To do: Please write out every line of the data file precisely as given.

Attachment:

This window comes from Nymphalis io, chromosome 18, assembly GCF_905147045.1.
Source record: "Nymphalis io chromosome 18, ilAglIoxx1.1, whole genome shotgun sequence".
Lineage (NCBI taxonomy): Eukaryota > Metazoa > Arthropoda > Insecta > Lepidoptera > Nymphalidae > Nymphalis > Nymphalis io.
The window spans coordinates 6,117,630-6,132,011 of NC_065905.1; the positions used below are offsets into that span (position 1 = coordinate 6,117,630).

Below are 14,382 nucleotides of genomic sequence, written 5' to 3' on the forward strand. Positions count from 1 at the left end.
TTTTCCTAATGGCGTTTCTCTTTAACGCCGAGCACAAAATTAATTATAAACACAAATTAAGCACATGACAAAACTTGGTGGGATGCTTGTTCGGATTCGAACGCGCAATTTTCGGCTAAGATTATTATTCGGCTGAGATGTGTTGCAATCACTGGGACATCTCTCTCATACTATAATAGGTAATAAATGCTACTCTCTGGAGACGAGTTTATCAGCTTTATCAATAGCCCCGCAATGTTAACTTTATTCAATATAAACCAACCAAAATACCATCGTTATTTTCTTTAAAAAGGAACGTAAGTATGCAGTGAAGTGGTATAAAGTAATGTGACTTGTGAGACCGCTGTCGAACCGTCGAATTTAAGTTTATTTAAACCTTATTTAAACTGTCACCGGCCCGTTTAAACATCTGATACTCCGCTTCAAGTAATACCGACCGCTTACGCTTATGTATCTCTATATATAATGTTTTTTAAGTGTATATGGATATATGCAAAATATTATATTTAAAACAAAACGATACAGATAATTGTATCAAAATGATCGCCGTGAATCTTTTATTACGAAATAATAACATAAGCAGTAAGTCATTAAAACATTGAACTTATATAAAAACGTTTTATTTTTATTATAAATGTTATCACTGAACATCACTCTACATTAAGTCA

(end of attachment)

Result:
This window comes from Nymphalis io, chromosome 18, assembly GCF_905147045.1.
Source record: "Nymphalis io chromosome 18, ilAglIoxx1.1, whole genome shotgun sequence".
Lineage (NCBI taxonomy): Eukaryota > Metazoa > Arthropoda > Insecta > Lepidoptera > Nymphalidae > Nymphalis > Nymphalis io.
The window spans coordinates 6,117,630-6,132,011 of NC_065905.1; the positions used below are offsets into that span (position 1 = coordinate 6,117,630).

Below are 14,382 nucleotides of genomic sequence, written 5' to 3' on the forward strand. Positions count from 1 at the left end.
TTTTCCTAATGGCGTTTCTCTTTAACGCCGAGCACAAAATTAATTATAAACACAAATTAAGCACATGACAAAACTTGGTGGGATGCTTGTTCGGATTCGAACGCGCAATTTTCGGCTAAGATTATTATTCGGCTGAGATGTGTTGCAATCACTGGGACATCTCTCTCATACTATAATAGGTAATAAATGCTACTCTCTGGAGACGAGTTTATCAGCTTTATCAATAGCCCCGCAATGTTAACTTTATTCAATATAAACCAACCAAAATACCATCGTTATTTTCTTTAAAAAGGAACGTAAGTATGCAGTGAAGTGGTATAAAGTAATGTGACTTGTGAGACCGCTGTCGAACCGTCGAATTTAAGTTTATTTAAACCTTATTTAAACTGTCACCGGCCCGTTTAAACATCTGATACTCCGCTTCAAGTAATACCGACCGCTTACGCTTATGTATCTCTATATATAATGTTTTTTAAGTGTATATGGATATATGCAAAATATTATATTTAAAACAAAACGATACAGATAATTGTATCAAAATGATCGCCGTGAATCTTTTATTACGAAATAATAACATAAGCAGTAAGTCATTAAAACATTGAACTTATATAAAAACGTTTTATTTTTATTATAAATGTTATCACTGAACATCACTCTACATTAAGTCA